How to Besiege a Castle
In medieval warfare one of the most essential skills a military commander could acquire was how to besiege a castle. Throughout much of medieval Europe castles were the main form of defense, allowing for even very small forces to hold out against much larger armies.
It is not surprising that many strategies and tactics were conceived on how to effectively capture a castle. Some of these were recorded in the Konungs skuggsjá, a 13th-century Norwegian text. Written around 1250, this work was originally a guide created to teach Magnus Lagabøte, the son of King Håkon Håkonsson, about a wide range of topics related to governing and the world. A few chapters are related to military matters, including a section that examines the weapons used to besiege a castle. In the following section, trebuchets, battering rams, and scaling ladders are discussed:
All the weapons that we have just discussed as useful on ships or on horseback can also be used in attacking and defending castles; but there are many other kinds. If one is to attack a castle with the weapons which I have enumerated, he will also have need of trebuchets: a few powerful ones with which to throw large rocks against stone walls to determine whether they are able to resist such violent blows, and weaker trebuchets for throwing missiles over the walls to demolish the houses within the castle.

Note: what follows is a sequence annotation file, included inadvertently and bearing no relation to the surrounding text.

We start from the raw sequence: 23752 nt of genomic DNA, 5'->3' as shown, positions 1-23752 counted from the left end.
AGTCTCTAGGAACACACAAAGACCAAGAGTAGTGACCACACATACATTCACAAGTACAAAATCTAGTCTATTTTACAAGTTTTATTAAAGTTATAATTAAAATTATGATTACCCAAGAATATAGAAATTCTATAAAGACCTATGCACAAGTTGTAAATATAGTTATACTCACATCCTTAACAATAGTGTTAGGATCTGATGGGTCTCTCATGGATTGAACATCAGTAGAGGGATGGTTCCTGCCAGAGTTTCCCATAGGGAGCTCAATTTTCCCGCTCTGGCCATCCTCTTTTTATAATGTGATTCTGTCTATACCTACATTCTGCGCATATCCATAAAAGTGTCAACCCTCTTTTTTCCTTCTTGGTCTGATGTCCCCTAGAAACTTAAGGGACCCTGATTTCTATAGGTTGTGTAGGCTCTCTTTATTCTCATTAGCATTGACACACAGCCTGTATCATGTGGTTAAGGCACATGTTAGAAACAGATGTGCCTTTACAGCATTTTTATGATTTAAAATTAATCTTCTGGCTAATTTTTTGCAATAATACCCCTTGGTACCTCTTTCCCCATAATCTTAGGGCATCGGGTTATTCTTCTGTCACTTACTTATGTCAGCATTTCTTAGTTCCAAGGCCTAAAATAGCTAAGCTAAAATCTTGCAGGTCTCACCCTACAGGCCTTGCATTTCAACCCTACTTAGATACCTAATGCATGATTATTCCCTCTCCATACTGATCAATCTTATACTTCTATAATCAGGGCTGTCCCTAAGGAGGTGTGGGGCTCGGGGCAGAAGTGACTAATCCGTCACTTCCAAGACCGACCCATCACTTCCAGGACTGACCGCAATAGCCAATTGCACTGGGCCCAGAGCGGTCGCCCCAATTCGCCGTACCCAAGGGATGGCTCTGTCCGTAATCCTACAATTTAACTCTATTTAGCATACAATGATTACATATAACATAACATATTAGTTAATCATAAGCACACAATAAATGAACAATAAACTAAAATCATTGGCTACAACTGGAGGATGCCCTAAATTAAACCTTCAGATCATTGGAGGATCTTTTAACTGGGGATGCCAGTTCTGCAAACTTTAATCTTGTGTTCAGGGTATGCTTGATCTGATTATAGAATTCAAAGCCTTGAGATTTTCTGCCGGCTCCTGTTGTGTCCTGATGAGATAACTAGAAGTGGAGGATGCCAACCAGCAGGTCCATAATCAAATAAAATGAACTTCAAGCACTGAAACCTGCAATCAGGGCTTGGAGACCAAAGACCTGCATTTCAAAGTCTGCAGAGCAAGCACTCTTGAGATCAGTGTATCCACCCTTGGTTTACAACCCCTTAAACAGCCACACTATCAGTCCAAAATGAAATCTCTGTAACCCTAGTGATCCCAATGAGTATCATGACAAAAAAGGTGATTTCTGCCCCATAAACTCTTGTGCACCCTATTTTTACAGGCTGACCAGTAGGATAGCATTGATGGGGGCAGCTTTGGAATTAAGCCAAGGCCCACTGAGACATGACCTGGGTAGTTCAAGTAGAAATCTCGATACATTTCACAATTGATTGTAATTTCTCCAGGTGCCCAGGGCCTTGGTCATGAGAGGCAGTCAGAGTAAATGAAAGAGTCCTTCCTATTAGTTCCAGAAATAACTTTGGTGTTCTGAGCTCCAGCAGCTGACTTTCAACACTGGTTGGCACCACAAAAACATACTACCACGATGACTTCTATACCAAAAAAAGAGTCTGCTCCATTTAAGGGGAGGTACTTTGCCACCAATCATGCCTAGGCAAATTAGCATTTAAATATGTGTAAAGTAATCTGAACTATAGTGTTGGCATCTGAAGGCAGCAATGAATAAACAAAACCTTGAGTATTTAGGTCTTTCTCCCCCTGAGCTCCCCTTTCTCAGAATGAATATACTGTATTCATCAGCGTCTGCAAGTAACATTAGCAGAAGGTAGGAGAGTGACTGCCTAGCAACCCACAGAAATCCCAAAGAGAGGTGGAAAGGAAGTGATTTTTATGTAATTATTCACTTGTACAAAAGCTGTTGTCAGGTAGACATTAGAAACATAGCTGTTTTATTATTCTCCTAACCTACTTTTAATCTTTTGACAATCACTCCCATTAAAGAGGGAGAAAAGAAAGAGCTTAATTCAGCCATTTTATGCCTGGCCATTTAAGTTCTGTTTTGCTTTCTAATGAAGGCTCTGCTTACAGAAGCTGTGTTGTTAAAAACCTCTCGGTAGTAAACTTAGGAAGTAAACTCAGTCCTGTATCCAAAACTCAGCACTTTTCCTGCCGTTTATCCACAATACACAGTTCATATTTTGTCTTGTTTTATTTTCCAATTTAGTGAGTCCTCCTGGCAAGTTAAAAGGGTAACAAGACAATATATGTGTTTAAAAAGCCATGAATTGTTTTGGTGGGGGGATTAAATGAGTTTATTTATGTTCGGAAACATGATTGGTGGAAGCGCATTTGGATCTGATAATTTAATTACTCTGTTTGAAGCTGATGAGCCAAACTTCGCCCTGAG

But if one is unable to break down or shatter a stone wall with trebuchets, he will have to try another engine, namely the iron-headed ram, for very few stone walls can withstand its attack. If this engine fails to batter down or shake the wall, it may be advisable to set the cat to work. A tower raised on wheels is useful in besieging castles, if it is constructed so that it rises above the wall which is to be stormed, even though the difference in height be only seven ells; but the higher it is, the more effective it will be in attacking another tower.
Scaling ladders on wheels which may be moved backward and forward are also useful for this purpose, if they are boarded up underneath and have good ropes on both sides. And we may say briefly about this craft, that in besieging castles use will be found for all sorts of military engines. But whoever wishes to join in this must be sure that he knows precisely even to the very hour when he shall have need for each device.
The text also details ways to defend against a siege - click here to read that section. You can also read the entire English translation of Konungs skuggsjá, which was made by Laurence Marcellus Larson in 1917, via Archive.org.